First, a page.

Myofascial trigger points are defined as “hyperirritable” nodules of muscle that can cause chronic pain, a decreased range of motion, referred pain, and autonomic dysfunction.
Muscle knots can develop almost anywhere on the body where muscle or fascia is present.
Places where muscle knots commonly occur include:
- calf muscles
- lower back
- mid back
Muscle knots feel like small, tender lumps or nodules. They
Symptoms of myofascial trigger points include:
- deep pain
- general numbness or tingling
- feelings of nerve pain
- a decreased range of motion
This symptom helps differentiate a trigger point from a tender point. A tender point is an area that hurts only when touched and only in the specific area pressed.
Unlike trigger points, the pain from tender points does not radiate to other muscles.
One of the
Tension and knots in the trapezius muscles often occur due to stress and poor posture.
Muscle knots can also cause additional symptoms, including:
Common causes of muscle knots include:
A person who spends a significant amount of time sitting at work may develop muscle knots due to staying in the same position for prolonged periods.
Doctors have identified several risk factors for people more likely to experience trigger points. These
Additionally, poor postural alignment due to cell phone use and improper sleeping and sitting positions
Treating myofascial trigger points often requires a
Evaluating why muscle knots might have occurred can help determine the best course of treatment.
For example, if muscle knots are due to prolonged sitting or a prior muscle injury, engaging in regular stretching breaks may help reduce muscle tension.
If muscle knots are due to poor posture, partaking in posture-correction exercises may improve symptoms.
People can also try:
Applying sustained pressure to muscle knots leads to an increase in blood flow, which in turn causes the release of muscle fiber tension. This is called myofascial release.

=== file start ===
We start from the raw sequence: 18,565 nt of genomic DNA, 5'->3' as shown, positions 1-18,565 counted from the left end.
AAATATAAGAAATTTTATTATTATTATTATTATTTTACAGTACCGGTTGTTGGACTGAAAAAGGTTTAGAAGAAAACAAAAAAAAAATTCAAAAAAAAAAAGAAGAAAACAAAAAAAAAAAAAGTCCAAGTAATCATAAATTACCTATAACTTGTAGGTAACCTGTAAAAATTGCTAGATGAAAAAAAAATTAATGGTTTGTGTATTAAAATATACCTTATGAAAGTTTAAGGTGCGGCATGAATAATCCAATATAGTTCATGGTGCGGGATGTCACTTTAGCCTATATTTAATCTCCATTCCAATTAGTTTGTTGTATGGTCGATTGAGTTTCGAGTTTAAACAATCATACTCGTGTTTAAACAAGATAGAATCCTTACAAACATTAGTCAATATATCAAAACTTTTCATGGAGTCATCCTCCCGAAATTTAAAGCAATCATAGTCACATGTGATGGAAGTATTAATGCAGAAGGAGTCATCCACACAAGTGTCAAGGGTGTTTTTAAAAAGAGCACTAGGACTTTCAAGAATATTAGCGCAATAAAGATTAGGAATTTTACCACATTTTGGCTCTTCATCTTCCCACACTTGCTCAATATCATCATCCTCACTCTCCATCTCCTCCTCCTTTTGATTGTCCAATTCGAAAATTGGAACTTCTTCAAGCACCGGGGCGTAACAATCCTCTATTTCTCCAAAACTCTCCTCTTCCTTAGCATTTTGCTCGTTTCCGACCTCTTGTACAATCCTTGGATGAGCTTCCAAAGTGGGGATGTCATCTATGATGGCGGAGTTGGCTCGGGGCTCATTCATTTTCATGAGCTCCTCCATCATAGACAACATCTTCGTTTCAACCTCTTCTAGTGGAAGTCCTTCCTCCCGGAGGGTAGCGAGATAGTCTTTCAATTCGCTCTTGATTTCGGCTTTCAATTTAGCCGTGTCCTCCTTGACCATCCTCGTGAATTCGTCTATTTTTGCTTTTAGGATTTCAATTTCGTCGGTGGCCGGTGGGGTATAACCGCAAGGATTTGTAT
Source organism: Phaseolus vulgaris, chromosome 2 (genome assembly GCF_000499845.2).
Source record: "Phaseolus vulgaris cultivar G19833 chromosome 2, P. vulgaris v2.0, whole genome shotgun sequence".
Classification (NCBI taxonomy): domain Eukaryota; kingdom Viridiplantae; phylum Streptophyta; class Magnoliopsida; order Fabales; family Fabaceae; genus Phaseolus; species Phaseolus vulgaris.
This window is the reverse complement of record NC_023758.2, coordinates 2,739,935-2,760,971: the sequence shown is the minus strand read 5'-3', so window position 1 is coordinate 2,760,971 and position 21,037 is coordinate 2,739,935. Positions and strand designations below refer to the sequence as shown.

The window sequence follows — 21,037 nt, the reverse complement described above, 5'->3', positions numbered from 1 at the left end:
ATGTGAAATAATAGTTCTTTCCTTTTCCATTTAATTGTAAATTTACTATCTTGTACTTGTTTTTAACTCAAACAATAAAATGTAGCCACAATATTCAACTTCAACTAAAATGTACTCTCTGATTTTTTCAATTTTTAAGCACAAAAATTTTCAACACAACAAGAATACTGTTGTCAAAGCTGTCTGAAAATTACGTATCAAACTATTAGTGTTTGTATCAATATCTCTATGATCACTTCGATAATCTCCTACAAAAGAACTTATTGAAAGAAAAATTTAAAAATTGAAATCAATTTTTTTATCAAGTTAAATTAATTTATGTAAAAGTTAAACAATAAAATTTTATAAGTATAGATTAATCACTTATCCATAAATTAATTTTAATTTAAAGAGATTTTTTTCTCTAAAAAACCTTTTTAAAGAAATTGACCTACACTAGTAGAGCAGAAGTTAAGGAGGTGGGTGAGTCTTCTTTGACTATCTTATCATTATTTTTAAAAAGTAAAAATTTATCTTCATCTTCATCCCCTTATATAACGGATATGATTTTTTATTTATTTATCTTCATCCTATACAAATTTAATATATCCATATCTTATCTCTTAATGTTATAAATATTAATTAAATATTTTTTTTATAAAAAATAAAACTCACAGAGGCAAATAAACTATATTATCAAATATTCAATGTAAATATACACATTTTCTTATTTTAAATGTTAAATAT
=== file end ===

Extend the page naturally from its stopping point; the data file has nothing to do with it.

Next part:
For this reason, self-massage techniques that apply pressure to myofascial trigger points may help increase a person’s range of motion and reduce pain.
To perform a self-massage, a person can place a tennis ball or foam roller between their back and the wall or floor, using the pressure from the ball to massage the trigger point.
If home remedies do not reduce the symptoms of muscle knots, professional treatments are available. The goal of these treatments is to release the tight nodules of muscle to relax the muscle and restore proper function.
Typically, a variety of treatments are used together in order to restore functionality and provide lasting relief.
- cold laser: also called low level light therapy, in which the trigger point is exposed to near-infrared light
- dry needling: in which a doctor inserts a thin needle into and around the trigger point to release the muscle knot
- electrical stimulation: in which an electrode is placed across the affected muscle to cause rapid contractions and release the knot
- manual therapy: in which a therapist assesses an individual’s posture and provides exercises and manipulations to realign and correct it
- therapeutic massage: including trigger point pressure release, passive rhythmic, and active rhythmic massage
- transcutaneous electrical nerve stimulation (TENS): in which low voltage electrical signals from a small device are applied to the skin
- pulsed ultrasound: in which sound waves are used to penetrate muscles
- therapeutic massage
- trigger point injections: in which a numbing agent or steroid is injected into the muscle knot
Muscle knots are often caused by poor posture and inactivity. Practicing good posture and engaging in regular physical activity may help prevent muscle knots.
Many knots develop from repeated muscle trauma, so a person may wish to engage in different activity types to prevent overuse of the same muscles. Activities might include swimming one day and walking the next, based on ability.
Additionally, myofascial trigger points are more common under conditions of psychological stress.
For this reason, taking steps to
A doctor or physical therapist can help ensure a person is practicing the right postures when exercising or working. Evaluating ways to practice better posture and form can help a person prevent muscle injuries and muscle knots.
Muscle knots or myofascial trigger points can often be treated with simple home remedies, self-massage, and stretching. However, some knots can cause chronic pain and disability, and interfere with a person’s everyday life and activities.
When this is the case, a person should see a doctor or physical therapist for treatment. Often, a multimodal approach using various techniques is most effective.